8 March, 2 Henry V. [A.D. 1414-15], came John Talbot, Robert Hillory, Thomas Greyve, and Augustine Dunton, of the vill of Hadle, co. Suffolk, before Thomas Fauconer, the Mayor, and the Aldermen, in the Chamber of the Guildhall, and claimed on behalf of themselves and other tenants of the Archbishop of Canterbury in the same vill to be quit of all toll, &c., to the City by virtue of royal charters granted to the Archbishops and Church of Canterbury. (fn. 7) Their claim allowed.
13 March, 2 Henry V. [A.D. 1414-15], the guardianship of Robert, Elena, and Emma, children of Alan Coterell, late "letherdyer," together with their property, committed by Thomas Fauconer, the Mayor, and John Proffyt, the Chamberlain, to William Young, haberdasher, who married Johanna, the mother of the said orphans. Sureties, viz., John Amour, mercer, and John Walker, "steynour."
Writ to the Sheriffs to the effect that whereas John Oldecastell, of Coulyng, co. Kent, knight, had not availed himself of the King's offer of pardon already promulgated, (fn. 8) they were now to make proclamation that unless he came and made submission by the quinzaine of Easter next the pardon would be void. Witness the King at Westminster, 18 Feb, 2 Henry V. [A.D. 1414-15].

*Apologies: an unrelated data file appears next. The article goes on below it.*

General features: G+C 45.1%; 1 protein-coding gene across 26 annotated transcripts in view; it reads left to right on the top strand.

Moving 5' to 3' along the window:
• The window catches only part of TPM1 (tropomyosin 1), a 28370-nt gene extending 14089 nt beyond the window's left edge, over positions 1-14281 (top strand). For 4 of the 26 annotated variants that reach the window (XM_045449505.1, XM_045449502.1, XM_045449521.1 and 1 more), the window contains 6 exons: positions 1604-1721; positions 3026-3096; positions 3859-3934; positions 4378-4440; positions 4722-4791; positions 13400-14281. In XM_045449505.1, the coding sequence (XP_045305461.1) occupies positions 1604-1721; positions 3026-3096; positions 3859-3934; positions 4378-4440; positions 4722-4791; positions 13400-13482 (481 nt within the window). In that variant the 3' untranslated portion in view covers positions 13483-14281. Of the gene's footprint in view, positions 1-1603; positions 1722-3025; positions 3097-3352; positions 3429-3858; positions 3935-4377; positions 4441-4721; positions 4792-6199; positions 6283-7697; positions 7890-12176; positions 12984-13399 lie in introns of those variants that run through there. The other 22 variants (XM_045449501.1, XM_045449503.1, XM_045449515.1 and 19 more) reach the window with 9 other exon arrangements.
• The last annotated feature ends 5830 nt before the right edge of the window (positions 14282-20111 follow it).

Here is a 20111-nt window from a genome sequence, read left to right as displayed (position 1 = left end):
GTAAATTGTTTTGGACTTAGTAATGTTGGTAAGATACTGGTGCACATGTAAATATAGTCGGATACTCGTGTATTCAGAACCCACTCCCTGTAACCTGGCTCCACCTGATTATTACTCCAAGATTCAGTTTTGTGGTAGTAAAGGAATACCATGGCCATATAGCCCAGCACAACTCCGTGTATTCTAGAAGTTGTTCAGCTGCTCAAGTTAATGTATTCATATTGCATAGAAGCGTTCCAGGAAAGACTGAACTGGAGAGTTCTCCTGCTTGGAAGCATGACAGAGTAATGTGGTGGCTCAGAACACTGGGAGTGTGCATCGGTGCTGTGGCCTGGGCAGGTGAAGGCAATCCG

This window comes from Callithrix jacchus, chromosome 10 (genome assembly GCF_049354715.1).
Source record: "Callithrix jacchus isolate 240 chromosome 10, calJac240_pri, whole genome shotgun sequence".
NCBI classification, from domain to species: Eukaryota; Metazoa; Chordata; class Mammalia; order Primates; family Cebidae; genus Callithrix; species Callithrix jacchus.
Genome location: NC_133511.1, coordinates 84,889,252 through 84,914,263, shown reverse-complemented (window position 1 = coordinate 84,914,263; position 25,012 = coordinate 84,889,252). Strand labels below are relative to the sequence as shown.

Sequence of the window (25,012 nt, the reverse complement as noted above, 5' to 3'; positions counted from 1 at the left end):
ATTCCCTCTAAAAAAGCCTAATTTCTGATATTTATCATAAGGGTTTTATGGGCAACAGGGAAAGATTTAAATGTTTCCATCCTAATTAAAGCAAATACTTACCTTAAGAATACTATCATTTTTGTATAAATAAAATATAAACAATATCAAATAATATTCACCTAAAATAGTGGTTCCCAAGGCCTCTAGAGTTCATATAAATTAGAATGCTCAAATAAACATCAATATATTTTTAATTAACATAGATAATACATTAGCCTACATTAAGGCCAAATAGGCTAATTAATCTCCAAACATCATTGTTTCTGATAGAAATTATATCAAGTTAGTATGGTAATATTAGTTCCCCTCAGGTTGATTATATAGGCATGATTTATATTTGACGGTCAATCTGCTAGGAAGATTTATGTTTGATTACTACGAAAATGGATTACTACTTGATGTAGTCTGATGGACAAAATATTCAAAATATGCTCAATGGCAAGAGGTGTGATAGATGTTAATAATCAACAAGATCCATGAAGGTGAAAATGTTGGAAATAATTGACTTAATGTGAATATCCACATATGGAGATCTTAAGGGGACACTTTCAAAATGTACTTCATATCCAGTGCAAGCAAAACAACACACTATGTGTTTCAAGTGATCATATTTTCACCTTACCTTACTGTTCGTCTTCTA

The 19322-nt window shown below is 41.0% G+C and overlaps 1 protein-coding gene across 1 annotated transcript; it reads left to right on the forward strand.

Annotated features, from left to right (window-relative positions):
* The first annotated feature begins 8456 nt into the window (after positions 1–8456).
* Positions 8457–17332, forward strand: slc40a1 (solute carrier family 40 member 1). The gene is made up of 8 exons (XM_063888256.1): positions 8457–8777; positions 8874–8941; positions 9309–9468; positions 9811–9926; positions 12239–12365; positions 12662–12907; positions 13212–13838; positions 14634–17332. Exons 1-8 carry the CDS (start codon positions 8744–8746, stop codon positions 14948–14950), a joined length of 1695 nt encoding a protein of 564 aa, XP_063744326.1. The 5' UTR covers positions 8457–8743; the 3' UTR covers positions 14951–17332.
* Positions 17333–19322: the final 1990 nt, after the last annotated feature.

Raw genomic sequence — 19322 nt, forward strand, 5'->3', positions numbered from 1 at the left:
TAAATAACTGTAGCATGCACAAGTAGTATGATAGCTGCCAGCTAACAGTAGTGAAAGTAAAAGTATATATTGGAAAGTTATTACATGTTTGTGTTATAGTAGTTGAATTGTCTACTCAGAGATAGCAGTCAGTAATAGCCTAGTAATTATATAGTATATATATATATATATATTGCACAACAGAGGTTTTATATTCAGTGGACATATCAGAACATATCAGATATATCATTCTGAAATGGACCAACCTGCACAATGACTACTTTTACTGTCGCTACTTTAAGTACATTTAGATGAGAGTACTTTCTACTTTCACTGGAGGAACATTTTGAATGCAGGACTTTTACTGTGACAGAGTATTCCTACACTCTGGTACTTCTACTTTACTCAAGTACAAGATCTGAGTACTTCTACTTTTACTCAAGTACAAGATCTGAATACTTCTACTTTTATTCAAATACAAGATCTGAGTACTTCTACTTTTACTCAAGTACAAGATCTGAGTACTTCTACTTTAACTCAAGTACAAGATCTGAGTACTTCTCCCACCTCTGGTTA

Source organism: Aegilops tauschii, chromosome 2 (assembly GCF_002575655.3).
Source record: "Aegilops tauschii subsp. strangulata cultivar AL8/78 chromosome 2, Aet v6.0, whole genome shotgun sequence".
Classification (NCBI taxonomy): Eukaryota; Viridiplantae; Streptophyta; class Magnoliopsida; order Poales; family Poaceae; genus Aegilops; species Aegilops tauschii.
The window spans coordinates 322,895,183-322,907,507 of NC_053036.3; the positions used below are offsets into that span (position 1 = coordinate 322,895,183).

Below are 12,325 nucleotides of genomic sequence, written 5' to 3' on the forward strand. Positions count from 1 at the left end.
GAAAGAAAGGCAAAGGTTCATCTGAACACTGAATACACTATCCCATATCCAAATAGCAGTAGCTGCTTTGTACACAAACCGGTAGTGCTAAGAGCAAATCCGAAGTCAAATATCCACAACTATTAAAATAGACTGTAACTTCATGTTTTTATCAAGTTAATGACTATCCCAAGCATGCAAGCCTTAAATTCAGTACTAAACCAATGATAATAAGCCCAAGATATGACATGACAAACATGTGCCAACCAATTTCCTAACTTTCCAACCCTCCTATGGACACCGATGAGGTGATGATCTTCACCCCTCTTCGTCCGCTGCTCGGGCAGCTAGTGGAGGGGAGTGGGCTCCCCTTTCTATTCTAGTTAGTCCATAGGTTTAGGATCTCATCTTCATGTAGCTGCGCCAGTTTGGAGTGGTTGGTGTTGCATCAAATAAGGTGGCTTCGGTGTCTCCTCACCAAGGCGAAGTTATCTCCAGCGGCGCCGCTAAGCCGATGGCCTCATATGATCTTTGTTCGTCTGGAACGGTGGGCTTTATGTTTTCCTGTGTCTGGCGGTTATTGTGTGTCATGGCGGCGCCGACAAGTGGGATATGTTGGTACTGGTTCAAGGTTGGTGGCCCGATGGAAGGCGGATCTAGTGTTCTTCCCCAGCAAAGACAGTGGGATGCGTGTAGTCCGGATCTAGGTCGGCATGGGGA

Writ to the Sheriffs to make proclamation for all knights, esquires, valets, and others in the pay of Edward III, Richard II., Edward, late Prince of Wales, John, Duke of Lancaster, the King's grandfather, or the King's late father, to hasten to London by the octave of Easter next to receive and execute the King's orders. Witness the King at Westminster, 22 March, 3 Henry V. [A.D. 1414-15].
Another writ to the same for proclamation to be made changing the day named in the above writ to the morrow of St. George's Day [23 April]. Witness the King at Westminster, 22 March, 3 Henry V. [A.D. 1414-15].
Folio cxlvii b.
Proclamation to be made to the effect that (1) no Sheriff's officer or other person take any toll or custom except those set up (en les tables assis) at Byllingesgate and Quenhithe; (2) that no officer connected with the water of the Thames take any custom for executing his office other than that ordained by the King's advice; (3) that no such officer keep a hostel.
Proclamation to be made for every man or woman having apprentices that have not been enrolled during their first year, according to the ordinance, (fn. 9) to cause the same to be enrolled within twenty days of Easter next [31 March], without paying any fine for their negligence, under penalty of losing their apprentices.